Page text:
We take leadership lessons from all levels of society, but one of the best sources of wisdom is from our presidents. Both past and present presidents have a lot to teach us, so it’s a good thing we have historians and presidential scholars to decipher these lessons for us.
In a 2008 interview with Kay Couric, President Obama said he’d be taking a book with him to the White House if he won. The book was Doris Kearns Goodwin’s best-seller Team of Rivals.
One business scholar extrapolated some great leadership lessons from interviewing Ms. Goodwin, and they could be useful to any leader, not just presidents. Here’s what she had to say.
1. How a “Team of Rivals” helped a president win a war.
Goodwin’s book was the story of how President Abraham Lincoln led the country during the Civil War. Essentially what he did was surround himself with his rivals. His “team” was made up of a very diverse collection of varying opinions, held by people who weren’t afraid to voice them to their president.
2. Lincoln’s own ‘team of rivals’ was actually a team of extremely bitter rivals!
Lincoln actually formed a cabinet full of his political enemies. The more challenge to his authority, the better, for him. He also wanted people who weren’t afraid to tell him the truth.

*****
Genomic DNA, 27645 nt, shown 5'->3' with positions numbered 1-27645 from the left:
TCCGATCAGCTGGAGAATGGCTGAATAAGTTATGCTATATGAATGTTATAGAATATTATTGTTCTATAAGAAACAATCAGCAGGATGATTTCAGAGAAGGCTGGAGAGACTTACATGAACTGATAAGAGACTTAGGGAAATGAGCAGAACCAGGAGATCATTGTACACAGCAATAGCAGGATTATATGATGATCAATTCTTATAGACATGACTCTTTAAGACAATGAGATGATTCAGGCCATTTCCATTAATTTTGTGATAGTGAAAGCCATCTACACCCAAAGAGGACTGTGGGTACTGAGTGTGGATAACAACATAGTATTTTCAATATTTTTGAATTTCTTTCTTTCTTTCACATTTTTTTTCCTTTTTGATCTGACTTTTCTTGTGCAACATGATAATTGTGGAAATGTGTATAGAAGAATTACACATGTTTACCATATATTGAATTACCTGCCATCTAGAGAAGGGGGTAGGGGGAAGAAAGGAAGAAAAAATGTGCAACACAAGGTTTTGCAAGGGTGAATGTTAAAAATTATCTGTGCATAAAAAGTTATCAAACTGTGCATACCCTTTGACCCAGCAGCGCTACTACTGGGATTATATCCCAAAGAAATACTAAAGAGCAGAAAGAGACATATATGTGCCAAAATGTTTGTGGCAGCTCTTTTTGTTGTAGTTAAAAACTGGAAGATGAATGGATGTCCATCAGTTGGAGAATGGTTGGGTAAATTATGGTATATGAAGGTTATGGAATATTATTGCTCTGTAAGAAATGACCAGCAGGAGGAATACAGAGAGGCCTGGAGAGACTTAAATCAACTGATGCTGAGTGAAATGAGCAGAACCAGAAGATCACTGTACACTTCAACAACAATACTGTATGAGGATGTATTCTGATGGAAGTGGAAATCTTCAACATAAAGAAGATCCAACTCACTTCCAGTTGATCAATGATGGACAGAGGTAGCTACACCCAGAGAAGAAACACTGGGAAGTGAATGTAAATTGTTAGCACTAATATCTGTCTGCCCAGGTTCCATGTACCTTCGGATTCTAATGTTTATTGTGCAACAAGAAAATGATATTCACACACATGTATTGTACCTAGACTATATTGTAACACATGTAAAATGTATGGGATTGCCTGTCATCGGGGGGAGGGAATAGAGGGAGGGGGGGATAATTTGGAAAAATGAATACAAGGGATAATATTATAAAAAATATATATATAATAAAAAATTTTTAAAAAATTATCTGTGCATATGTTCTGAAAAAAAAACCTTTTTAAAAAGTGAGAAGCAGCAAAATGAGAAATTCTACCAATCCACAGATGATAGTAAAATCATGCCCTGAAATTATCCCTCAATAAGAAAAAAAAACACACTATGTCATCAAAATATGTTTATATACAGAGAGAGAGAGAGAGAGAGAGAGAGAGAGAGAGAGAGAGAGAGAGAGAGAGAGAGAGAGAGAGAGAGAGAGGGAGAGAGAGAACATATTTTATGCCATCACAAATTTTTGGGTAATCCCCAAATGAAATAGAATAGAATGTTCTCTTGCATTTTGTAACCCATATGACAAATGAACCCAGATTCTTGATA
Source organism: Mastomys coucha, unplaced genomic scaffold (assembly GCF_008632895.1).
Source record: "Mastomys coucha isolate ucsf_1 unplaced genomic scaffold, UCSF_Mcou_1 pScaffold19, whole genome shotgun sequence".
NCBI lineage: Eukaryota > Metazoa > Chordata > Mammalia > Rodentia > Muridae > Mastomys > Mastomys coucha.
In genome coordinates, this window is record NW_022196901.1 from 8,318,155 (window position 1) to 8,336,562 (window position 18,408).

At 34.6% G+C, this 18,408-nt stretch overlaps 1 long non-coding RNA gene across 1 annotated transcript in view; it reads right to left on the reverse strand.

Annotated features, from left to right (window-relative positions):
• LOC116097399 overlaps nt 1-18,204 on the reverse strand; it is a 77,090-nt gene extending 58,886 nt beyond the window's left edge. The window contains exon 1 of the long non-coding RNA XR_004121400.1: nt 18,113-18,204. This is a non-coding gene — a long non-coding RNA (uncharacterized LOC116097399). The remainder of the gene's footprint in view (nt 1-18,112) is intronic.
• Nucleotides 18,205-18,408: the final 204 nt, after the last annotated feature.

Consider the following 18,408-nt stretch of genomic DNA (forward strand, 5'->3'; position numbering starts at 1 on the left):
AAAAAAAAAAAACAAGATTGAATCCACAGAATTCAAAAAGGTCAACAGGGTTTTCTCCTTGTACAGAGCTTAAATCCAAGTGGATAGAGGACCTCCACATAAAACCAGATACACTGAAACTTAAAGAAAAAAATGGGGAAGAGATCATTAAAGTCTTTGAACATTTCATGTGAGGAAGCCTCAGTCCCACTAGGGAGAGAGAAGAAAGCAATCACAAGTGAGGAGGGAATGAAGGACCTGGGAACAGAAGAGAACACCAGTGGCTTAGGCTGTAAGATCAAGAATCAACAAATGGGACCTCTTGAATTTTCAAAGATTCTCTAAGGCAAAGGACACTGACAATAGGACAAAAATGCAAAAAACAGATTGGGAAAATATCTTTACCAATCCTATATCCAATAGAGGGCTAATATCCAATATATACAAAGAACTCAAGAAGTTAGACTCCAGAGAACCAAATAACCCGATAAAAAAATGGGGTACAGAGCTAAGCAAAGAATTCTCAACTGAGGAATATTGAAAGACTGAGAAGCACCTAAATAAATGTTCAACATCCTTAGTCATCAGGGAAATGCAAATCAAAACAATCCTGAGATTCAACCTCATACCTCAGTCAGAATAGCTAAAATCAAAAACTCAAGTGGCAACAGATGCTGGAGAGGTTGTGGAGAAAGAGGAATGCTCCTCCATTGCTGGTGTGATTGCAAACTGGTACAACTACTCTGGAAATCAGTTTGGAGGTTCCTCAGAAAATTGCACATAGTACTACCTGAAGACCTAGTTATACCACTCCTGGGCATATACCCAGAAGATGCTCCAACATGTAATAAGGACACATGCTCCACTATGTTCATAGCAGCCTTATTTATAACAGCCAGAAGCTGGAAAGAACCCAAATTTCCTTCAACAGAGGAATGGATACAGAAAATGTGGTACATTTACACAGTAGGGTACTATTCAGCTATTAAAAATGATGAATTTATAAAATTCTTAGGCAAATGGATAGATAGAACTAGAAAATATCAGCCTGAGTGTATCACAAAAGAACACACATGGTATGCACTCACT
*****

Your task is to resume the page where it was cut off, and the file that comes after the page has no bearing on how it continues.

For example, Lincoln appointed Salmon Chase as treasury secretary and for three years tolerated Mr. Chase’s undermining his authority as well as his craving for the presidency himself. Lincoln knew that having strong opposing opinions on his team would make him a better leader.
3. Leadership lessons for presidents.
President Obama clearly saw some strong leadership lessons in this strategy, as he has done the same.
He brought in a team of important politicians who didn’t necessarily agree with him on much. What they did was to provide a rich environment for discussion of important presidential issues.
His rival, Hillary Clinton, is Secretary of state. His rival Joe Biden became VP. And his cabinet included (at beginning) Republicans Ray LaHood and Robert Gates.
4. Leadership lessons for business leaders.
What can you take away from this? It’s obvious that surrounding yourself a diverse set of opinions at work will help you lead, especially when you have difficult decisions to make, such as President Obama has had to make, and which Lincoln had to make.
There’s more to good leadership than that, however. The culture you create at work can go a long way towards determining the success you have with your teams. Letting everyone know that his or her opinion is valued, even if it’s different, is how you benefit from the diverse teams you form.
In fact, that’s perhaps the most important of the leadership lessons we have from Lincoln: valuing diversity.